Is There A Place For Morals In Startups?

According to classical free-market economic theory, the sole job of a company should be to generate profits for its shareholders. However, market forces will ensure that society benefits from this goal.

One can easily criticize this view as being too simplistic and reductionist. However, the greedy corporate executive that seeks to maximize profits at all costs is a cliche.

This is a complex argument to make, however, because the free marketplace is the engine of the age we live in of material wealth.

The idea of corporate social responsibilities is a recent trend in economic and business thinking. This, combined with the rapid technological advancements in our daily lives, makes it no surprise that young entrepreneurs are motivated by monetary gain and the desire to improve the world with the companies they create.

“Don’t Be Evil.” We believe that we will be better served as shareholders and all other aspects of our lives if we invest in companies that do good work for the world in the long term. An Owner’s Manual to Google’s Shareholders the black or white answer to an argument is usually the best, but it might not be true of reality.

1. It’s a given that morale in companies is an inevitable fact

Although you may believe that money is the only purpose of a business, it isn’t always easy to do.

The actions of each person are motivated and influenced by their values. Therefore, the actions that affect the whole business result from the shared values of all the employees.

However, values and morals should be managed. It’s easy to see that putting more importance on social activism rather than on the actual running of the company can inevitably lead to poor results.

This is why creating a positive startup culture is essential for building a successful company.

2. Failing To Manage Cultural Conflict In Companies Can Be Deadly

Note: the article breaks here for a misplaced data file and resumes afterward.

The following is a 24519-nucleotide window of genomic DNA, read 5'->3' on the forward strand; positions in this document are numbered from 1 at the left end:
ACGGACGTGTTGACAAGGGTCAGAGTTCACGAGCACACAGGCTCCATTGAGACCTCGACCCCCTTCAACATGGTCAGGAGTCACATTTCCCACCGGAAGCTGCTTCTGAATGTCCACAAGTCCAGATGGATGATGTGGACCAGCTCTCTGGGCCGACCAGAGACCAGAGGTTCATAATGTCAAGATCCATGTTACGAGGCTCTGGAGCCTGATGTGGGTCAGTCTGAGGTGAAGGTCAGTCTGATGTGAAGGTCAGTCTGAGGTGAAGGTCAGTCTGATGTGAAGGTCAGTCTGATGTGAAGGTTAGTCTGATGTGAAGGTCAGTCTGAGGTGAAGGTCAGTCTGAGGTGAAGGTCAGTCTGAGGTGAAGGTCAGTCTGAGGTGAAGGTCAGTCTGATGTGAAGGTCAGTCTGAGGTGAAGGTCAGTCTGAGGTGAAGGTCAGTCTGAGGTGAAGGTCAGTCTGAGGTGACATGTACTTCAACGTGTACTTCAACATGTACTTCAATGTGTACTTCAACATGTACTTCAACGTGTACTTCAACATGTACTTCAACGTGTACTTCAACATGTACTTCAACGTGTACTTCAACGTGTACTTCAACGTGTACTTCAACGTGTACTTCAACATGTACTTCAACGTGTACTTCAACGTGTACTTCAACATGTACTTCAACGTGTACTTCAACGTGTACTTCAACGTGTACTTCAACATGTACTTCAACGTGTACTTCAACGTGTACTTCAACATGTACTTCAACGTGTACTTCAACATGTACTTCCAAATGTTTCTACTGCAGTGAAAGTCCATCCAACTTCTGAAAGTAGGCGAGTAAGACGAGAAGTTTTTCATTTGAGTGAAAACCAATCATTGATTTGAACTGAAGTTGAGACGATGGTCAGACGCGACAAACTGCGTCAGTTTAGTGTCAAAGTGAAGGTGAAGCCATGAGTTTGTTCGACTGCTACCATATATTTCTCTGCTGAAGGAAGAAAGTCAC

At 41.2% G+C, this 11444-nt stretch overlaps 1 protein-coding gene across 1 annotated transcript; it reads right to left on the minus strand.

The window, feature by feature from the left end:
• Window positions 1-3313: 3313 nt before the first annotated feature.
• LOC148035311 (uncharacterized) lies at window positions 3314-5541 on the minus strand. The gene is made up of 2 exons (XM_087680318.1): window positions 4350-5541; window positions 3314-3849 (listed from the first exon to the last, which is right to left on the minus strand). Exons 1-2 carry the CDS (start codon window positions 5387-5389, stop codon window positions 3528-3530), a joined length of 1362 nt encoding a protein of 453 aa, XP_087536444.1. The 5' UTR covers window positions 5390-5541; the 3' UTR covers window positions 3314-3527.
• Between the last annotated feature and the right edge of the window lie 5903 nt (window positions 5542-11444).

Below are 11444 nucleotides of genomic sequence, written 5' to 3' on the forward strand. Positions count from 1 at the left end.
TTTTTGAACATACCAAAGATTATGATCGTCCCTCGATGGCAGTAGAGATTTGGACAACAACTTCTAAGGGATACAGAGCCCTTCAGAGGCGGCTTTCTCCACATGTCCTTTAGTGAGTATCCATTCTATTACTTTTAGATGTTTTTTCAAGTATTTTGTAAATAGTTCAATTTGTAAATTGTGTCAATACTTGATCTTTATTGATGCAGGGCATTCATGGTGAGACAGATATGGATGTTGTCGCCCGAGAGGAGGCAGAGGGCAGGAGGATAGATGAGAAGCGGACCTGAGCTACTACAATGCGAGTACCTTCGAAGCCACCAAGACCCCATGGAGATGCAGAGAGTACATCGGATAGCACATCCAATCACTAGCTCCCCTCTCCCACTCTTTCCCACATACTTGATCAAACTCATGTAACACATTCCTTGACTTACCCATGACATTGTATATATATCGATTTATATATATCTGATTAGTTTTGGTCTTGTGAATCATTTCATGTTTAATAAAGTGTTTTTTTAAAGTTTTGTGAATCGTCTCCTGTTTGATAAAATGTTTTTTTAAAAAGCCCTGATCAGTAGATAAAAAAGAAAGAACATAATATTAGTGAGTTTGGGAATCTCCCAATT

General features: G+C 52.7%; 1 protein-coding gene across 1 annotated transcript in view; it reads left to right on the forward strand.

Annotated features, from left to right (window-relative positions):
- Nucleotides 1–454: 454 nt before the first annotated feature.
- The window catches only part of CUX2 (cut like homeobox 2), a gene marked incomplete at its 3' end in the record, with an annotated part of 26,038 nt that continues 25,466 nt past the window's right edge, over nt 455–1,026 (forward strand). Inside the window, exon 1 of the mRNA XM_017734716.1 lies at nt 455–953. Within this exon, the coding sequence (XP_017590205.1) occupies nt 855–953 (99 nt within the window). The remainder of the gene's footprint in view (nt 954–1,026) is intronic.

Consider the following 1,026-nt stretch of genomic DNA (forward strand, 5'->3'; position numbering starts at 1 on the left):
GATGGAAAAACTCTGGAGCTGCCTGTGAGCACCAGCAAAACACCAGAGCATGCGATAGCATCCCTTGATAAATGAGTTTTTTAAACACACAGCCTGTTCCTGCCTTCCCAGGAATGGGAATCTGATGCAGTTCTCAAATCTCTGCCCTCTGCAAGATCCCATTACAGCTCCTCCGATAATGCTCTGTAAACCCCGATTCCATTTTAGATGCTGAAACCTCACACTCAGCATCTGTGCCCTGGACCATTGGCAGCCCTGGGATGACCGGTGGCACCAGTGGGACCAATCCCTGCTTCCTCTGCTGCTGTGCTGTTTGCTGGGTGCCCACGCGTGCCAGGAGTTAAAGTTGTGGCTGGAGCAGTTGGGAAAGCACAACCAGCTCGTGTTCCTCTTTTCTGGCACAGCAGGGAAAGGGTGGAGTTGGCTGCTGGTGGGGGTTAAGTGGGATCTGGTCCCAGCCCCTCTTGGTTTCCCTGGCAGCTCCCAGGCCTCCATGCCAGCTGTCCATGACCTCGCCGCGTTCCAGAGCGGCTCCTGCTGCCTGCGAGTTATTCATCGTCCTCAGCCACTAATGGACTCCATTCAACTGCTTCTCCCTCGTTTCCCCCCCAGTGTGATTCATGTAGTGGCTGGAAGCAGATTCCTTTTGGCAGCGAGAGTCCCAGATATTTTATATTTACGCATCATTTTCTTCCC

A company’s morality is inevitable. This means that there will be an internal clash between values.

One example is a time of high political divisions in any society (e.g., High-stakes elections would have an immediate effect on organizations that work within the community. If the company’s employees have different visions of the future, it would not be easy to find a path forward and continue internal cooperation.

To combat the harmful effects of these conflicts, companies such as Basecamp and Coinbase tried to ban political discussion from their workplaces. The two companies lost a lot more employees as a result of their anti-political activism. However, this could have been a good move if there were internal cultural conflicts in the long term.

This is why it is essential that you, as a startup manager, are as transparent as possible about the values you hold and the vision you have for the future. You can avoid conflicts of culture by excluding people with fundamentally different beliefs from your business.

Your business will have values and morals. You can do this because:

  1. Transparency is key to attracting like-minded people.
  2. Actively strive to build a productive society and, if necessary, manage internal cultural conflicts.
- Advertisement -
Avatar photo
Samatha Vale
Samatha a senior writer for HC's entertainment team. She is an entreprenuer, mother and an excellent writer. She's also an avid reader, music enthusiast and all around inquisitive person - which is just a nice way of saying she's nosy.

Latest articles

Related articles